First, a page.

A graphic circulating on social media in South Africa speculates about the assasination of Japan’s ex-prime minister Shinzo Abe. Abe was shot in Japan while giving a campaign speech in July 2022.
The graphic includes a photo of Abe next to text that reads: “Assasinated [sic] Japanese P.M. didn’t follow WEF orders. Didn’t mandate vaccines, sent 1.6 million doses back and gave citizens ivermectin. Make sense now?”
“WEF” refers to the World Economic Forum.
The post implies that Abe was assassinated for going against the scientific grain regarding the Covid-19 pandemic and vaccines. Ivermectin is an anti-parasite drug that is not recommended by health authorities to treat Covid-19.
The post appears to draw on conspiracy theories that have characterised anti-vaccine sentiment during the Covid-19 pandemic.
Versions of the post also appeared on Instagram and Twitter, receiving more than 50,000 likes. According to fact-checking organisation Politifact, the claim likely originated in a 2021 blog post.
Abe’s shooter was taken into police custody immediately, but his motive remains unclear. But we investigated whether the former prime minister didn’t mandate Covid-19 vaccines, sent 1.6 million Covid-19 vaccine doses “back” and gave Japanese citizens ivermectin.
Vaccine doses were recalled – but not because of anti-vaccine sentiment or Shinzo Abe
In late August 2021, Japan suspended around 1.6 million doses of pharmaceutical company Moderna’s Covid-19 vaccine. But this was not because the government was against the vaccine. It was a voluntary recall taken “out of an abundance of caution” after a possible contaminant was found in one batch of the vaccines distributed by Japanese pharmaceutical company Takeda.
After an investigation, the company concluded that the contaminant had been small particles of stainless steel, likely a result of human error. The investigation found that the particles were not a safety risk and did not affect the safety or effectiveness of the vaccine.
But Abe wasn’t in charge in Japan at the time. He resigned as prime minister in August 2020, a full year before the vaccine recall. The sitting prime minister at the time of the recall was Yoshihide Suga.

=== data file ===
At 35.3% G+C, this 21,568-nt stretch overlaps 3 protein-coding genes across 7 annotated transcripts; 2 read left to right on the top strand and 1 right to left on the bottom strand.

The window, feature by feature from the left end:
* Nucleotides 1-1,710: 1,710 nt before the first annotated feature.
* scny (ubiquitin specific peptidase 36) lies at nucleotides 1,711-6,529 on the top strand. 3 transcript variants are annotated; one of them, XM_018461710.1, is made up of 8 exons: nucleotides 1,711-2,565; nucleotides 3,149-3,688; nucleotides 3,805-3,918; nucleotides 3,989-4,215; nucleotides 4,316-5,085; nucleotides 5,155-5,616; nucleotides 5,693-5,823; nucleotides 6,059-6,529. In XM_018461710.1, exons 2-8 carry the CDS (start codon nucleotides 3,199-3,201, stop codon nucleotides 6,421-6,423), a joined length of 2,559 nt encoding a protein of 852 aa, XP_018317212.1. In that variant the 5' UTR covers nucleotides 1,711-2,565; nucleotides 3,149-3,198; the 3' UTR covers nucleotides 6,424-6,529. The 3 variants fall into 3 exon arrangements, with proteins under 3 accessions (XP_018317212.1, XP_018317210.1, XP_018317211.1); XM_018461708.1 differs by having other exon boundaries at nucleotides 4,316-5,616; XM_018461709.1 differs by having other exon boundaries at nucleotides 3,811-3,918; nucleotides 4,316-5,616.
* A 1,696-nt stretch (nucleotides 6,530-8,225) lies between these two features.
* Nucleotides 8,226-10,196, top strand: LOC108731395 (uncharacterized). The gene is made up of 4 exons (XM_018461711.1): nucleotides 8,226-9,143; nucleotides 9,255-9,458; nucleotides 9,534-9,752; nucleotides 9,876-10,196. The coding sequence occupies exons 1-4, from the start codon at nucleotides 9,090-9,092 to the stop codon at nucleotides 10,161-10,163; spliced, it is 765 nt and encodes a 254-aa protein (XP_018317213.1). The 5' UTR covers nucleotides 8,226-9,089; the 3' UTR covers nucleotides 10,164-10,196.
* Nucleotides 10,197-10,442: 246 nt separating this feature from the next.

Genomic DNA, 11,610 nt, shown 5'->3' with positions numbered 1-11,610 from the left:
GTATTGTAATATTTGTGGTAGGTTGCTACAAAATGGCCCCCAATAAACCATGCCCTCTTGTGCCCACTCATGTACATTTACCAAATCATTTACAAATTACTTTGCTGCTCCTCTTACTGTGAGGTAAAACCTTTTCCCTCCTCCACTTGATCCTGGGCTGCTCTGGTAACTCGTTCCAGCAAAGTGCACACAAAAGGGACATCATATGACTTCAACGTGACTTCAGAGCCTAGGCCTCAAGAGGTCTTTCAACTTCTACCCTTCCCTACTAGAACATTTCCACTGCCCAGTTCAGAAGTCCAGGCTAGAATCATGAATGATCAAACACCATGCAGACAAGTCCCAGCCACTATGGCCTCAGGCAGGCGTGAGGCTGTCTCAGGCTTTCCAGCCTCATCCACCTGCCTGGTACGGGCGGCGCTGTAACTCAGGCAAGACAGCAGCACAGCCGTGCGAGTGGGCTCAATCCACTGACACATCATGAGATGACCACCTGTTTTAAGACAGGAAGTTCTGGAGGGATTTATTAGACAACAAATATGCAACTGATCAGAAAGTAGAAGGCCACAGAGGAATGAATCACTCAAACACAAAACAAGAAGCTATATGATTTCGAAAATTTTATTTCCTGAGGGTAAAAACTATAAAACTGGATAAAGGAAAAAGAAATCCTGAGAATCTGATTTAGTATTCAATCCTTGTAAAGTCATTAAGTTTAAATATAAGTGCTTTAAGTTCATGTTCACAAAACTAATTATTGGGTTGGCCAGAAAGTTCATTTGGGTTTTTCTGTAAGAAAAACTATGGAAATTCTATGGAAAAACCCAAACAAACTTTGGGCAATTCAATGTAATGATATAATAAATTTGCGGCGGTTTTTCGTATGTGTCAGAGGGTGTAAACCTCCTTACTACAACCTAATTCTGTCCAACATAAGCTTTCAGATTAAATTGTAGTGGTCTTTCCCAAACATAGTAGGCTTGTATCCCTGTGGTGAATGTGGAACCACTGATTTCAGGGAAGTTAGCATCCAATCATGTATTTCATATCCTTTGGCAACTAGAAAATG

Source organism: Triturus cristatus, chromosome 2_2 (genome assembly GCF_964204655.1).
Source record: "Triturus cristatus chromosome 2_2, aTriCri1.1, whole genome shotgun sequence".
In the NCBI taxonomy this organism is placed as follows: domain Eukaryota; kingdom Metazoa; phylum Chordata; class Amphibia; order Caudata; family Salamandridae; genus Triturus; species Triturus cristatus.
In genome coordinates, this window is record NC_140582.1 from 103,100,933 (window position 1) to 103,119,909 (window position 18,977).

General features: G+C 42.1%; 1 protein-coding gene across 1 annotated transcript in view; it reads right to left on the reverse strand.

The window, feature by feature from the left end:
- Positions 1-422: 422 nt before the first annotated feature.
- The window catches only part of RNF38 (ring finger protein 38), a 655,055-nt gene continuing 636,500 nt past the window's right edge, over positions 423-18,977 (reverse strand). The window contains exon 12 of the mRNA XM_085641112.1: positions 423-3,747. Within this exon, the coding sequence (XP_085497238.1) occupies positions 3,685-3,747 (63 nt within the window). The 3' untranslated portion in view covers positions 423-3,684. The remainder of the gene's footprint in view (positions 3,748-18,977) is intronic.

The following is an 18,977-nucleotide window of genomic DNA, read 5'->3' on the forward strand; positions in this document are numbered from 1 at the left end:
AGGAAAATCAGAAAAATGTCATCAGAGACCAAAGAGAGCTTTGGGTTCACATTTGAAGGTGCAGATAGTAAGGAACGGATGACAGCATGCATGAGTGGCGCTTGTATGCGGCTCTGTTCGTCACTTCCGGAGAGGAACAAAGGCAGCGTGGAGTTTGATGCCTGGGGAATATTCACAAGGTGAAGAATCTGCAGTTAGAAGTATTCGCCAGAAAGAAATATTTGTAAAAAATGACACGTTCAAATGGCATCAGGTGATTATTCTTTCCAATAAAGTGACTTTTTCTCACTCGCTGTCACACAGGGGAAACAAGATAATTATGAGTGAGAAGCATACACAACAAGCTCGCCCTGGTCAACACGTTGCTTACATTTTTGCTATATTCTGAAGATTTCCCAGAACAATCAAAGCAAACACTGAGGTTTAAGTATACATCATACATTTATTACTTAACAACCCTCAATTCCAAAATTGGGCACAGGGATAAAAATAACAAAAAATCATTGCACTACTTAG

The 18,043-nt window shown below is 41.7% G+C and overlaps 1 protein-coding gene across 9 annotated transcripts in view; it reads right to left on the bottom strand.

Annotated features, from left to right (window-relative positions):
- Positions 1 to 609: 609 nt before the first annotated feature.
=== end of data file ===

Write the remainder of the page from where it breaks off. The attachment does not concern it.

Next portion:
Japan hasn’t had vaccine mandates for decades
It is true that Japan does not have a vaccine mandate. But this doesn’t point to any concerted anti-vaccine effort on the part of the former prime minister.
As far back as 1994, Japan has not enforced mandatory vaccination of its citizens, as other fact-checks have also noted. Despite this, the majority of the Japanese population has chosen to get vaccinated against Covid-19.
As of July 2022, an estimated 77% of the population was fully vaccinated and 82% had received at least one dose, according to data from the Institute for Health Metrics and Evaluation, an independent international research body.
Ivermectin not approved for use against Covid-19 in Japan – by Abe or successors
Ivermectin gained attention after early trials suggested it might be useful in treating Covid-19. But some of these studies have since been retracted. Research is ongoing, but the World Health Organization has recommended against using the drug outside of clinical trials.
A June 2022 review of trials concluded that there was no good evidence for ivermectin’s effectiveness in treating Covid-19. Despite this, some continue to advocate for its use without scientific basis.
There is no evidence to suggest that Abe approved ivermectin or in any other way “gave” Japanese citizens the drug to treat Covid-19. Ivermectin is not on the list of medicines approved by the Japanese regulatory authority for Covid-19.
And, once more, Abe resigned as prime minister in August 2020, less than a year into the Covid-19 pandemic, and nearly two years before he was assassinated. The claims in the viral graphic are false.
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